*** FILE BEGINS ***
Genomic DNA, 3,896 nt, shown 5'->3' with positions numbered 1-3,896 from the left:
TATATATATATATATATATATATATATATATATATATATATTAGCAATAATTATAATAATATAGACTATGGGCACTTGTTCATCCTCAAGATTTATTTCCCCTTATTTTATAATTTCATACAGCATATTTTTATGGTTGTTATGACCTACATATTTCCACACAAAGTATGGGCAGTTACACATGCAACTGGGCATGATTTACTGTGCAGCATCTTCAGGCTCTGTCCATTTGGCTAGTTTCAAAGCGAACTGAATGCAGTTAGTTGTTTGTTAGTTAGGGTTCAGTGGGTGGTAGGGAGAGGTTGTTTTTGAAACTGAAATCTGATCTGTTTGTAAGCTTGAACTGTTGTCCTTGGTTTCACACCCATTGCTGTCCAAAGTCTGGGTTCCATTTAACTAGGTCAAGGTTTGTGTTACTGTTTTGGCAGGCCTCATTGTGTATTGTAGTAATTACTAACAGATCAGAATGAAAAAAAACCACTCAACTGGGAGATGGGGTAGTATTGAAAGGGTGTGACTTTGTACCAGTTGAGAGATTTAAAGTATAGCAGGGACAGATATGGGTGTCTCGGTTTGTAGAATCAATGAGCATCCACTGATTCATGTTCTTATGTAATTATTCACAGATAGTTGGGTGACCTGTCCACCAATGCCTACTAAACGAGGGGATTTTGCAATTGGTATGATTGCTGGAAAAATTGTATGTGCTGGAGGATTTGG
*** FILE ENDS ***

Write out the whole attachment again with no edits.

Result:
Genomic DNA, 3,896 nt, shown 5'->3' with positions numbered 1-3,896 from the left:
TATATATATATATATATATATATATATATATATATATATATTAGCAATAATTATAATAATATAGACTATGGGCACTTGTTCATCCTCAAGATTTATTTCCCCTTATTTTATAATTTCATACAGCATATTTTTATGGTTGTTATGACCTACATATTTCCACACAAAGTATGGGCAGTTACACATGCAACTGGGCATGATTTACTGTGCAGCATCTTCAGGCTCTGTCCATTTGGCTAGTTTCAAAGCGAACTGAATGCAGTTAGTTGTTTGTTAGTTAGGGTTCAGTGGGTGGTAGGGAGAGGTTGTTTTTGAAACTGAAATCTGATCTGTTTGTAAGCTTGAACTGTTGTCCTTGGTTTCACACCCATTGCTGTCCAAAGTCTGGGTTCCATTTAACTAGGTCAAGGTTTGTGTTACTGTTTTGGCAGGCCTCATTGTGTATTGTAGTAATTACTAACAGATCAGAATGAAAAAAAACCACTCAACTGGGAGATGGGGTAGTATTGAAAGGGTGTGACTTTGTACCAGTTGAGAGATTTAAAGTATAGCAGGGACAGATATGGGTGTCTCGGTTTGTAGAATCAATGAGCATCCACTGATTCATGTTCTTATGTAATTATTCACAGATAGTTGGGTGACCTGTCCACCAATGCCTACTAAACGAGGGGATTTTGCAATTGGTATGATTGCTGGAAAAATTGTATGTGCTGGAGGATTTGG